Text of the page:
E stands for Elastics

Elastics are small rubber bands attached to the patient’s brace to close holes and improve the bite of the upper and lower teeth. Patient participation is particularly important in this case to ensure treatment is a quick and effective as possible.

F stands for Fluoridation

Fluoric gel protects teeth against demineralisation and caries. You teeth are under attack from acids, sugars and other substances on a daily basis. The flouride content of the gel permanently protects your teeth and gum line and prevents caries. Weekly application of the fluoride to tooth enamel mineralises and strengthens teeth.

I stands for Invisalign

Invisalign is a transparent and removable custom-made aligner. Digital scanning technology is used to take impressions of your jaw. Multiple Invisalign aligners are produced for several phases, enabling your teeth the gradually move into a new position. Each aligner is worn for up to 14 days. In contrast to Clear Aligners, (3 aligner system), all treatment steps can be digitally simulated. Furthermore, as the aligner can be removed, it doesn’t pose any issues when it comes to eating and maintaining your regular dental care routine. The Invisalign aligner therefore constitutes a great aesthetic solution for orthodontic correction.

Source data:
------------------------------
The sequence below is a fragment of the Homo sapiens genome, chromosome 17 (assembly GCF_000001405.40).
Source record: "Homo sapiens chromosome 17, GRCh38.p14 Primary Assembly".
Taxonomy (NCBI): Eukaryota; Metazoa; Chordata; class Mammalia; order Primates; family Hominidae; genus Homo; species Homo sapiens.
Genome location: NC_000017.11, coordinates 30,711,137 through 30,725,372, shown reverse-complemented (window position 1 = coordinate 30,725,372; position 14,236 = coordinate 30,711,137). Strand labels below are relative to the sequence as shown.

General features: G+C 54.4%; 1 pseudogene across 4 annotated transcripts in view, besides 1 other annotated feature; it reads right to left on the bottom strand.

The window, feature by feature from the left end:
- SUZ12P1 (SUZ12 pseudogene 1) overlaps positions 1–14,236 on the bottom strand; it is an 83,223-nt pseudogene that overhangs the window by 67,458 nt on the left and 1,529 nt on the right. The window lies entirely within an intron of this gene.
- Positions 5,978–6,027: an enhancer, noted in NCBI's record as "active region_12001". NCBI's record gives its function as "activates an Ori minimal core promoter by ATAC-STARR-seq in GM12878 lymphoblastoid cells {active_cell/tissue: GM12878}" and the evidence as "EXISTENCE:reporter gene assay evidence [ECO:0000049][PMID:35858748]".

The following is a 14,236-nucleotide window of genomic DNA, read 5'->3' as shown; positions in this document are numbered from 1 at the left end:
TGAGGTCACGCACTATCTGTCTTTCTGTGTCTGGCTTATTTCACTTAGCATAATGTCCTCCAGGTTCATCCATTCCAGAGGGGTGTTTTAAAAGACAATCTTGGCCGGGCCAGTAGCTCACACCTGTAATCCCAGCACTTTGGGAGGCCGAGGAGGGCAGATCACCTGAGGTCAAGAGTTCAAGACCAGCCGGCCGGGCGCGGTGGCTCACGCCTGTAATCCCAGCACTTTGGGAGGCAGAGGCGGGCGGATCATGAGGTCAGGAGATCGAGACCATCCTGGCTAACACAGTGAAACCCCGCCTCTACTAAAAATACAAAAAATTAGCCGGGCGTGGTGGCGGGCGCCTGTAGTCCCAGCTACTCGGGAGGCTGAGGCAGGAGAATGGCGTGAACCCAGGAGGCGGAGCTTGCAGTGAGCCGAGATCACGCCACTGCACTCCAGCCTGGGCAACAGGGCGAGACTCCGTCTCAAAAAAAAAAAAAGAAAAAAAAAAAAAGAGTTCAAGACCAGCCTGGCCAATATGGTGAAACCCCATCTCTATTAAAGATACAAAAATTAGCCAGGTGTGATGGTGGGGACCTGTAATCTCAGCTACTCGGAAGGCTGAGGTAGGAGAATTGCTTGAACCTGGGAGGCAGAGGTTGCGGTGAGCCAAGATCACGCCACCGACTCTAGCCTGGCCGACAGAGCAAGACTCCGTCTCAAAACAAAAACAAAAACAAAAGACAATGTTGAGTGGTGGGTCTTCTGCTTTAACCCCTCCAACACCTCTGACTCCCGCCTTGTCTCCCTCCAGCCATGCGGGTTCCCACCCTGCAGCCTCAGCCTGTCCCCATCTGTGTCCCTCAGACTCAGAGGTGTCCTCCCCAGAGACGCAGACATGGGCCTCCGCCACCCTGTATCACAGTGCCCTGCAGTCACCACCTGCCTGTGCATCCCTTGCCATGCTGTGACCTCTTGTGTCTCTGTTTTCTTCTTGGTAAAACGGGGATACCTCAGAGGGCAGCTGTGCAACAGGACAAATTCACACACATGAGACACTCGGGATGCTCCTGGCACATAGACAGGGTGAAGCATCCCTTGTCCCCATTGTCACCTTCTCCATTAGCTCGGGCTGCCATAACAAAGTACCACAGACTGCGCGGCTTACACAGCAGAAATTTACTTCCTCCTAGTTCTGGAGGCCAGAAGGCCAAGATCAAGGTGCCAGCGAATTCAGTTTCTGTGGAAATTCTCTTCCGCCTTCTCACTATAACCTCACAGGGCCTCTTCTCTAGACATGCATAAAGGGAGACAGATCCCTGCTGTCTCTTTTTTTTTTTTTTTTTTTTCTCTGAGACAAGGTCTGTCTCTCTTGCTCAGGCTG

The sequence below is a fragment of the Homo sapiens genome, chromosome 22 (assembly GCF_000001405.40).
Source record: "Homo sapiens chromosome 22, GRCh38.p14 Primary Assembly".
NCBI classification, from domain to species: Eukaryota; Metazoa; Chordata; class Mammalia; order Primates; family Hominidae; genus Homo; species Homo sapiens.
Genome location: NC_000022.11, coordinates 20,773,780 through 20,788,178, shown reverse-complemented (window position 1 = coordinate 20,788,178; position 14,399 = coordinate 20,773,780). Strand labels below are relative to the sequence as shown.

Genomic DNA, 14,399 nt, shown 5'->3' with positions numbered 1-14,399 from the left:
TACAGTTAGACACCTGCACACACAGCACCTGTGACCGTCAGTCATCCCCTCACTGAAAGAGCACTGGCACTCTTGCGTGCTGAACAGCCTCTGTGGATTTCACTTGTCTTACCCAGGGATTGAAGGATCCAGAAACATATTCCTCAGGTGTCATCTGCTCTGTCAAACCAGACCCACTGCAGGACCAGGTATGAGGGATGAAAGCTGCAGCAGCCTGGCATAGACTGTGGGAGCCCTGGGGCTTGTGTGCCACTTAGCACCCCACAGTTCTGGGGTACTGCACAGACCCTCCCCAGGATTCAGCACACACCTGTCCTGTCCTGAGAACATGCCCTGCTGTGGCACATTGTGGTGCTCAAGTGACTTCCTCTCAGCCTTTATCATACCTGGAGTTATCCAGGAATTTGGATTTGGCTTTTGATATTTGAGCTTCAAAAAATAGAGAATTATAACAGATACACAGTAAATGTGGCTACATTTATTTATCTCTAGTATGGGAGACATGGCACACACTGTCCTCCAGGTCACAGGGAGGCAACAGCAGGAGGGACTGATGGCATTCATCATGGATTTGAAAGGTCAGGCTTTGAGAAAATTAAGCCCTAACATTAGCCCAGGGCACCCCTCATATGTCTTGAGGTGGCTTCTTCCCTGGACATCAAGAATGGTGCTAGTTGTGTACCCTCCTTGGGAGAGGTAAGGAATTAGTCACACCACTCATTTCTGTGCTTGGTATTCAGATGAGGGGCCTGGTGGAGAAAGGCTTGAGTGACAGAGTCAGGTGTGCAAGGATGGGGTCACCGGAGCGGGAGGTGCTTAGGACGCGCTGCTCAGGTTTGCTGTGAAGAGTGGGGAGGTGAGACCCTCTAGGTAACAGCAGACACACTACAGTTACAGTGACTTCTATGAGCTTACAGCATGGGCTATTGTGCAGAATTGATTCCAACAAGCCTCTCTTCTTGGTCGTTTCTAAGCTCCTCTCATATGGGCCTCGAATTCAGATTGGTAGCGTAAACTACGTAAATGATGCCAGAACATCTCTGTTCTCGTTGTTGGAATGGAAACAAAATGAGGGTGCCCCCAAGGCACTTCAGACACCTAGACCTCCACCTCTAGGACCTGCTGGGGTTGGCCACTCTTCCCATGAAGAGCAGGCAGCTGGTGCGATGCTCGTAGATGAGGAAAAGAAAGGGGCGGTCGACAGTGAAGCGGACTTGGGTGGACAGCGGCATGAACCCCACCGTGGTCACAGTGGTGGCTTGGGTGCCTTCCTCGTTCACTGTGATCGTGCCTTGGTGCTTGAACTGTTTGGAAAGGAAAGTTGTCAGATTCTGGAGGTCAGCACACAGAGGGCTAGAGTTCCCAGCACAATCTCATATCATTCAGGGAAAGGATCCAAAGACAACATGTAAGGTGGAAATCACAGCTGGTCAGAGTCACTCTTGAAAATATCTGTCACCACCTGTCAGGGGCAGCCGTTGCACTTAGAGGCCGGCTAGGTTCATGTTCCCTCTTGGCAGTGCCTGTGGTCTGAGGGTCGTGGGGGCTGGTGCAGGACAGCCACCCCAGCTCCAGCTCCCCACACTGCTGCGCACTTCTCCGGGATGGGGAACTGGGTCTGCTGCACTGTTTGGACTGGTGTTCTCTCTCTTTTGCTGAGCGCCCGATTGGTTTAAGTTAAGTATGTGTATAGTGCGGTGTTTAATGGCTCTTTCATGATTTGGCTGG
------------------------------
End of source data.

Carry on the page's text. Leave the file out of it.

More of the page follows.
J stands for Jumping the bite (FORSUS springs)

FORSUS springs are attached to braces to correct a receding lower jaw. The spring exerts continuous pressure to optimally align the upper and lower jaws. The 24-hour effect leads to quick treatment results without leading to any speech impediments.

L stands for Lingual Technology

Lingual technology enables orthodontic correction with a permanent, invisible brace. In this case, the braces are fixed to the inside of your teeth.

M stands for Mandibular Joint Treatment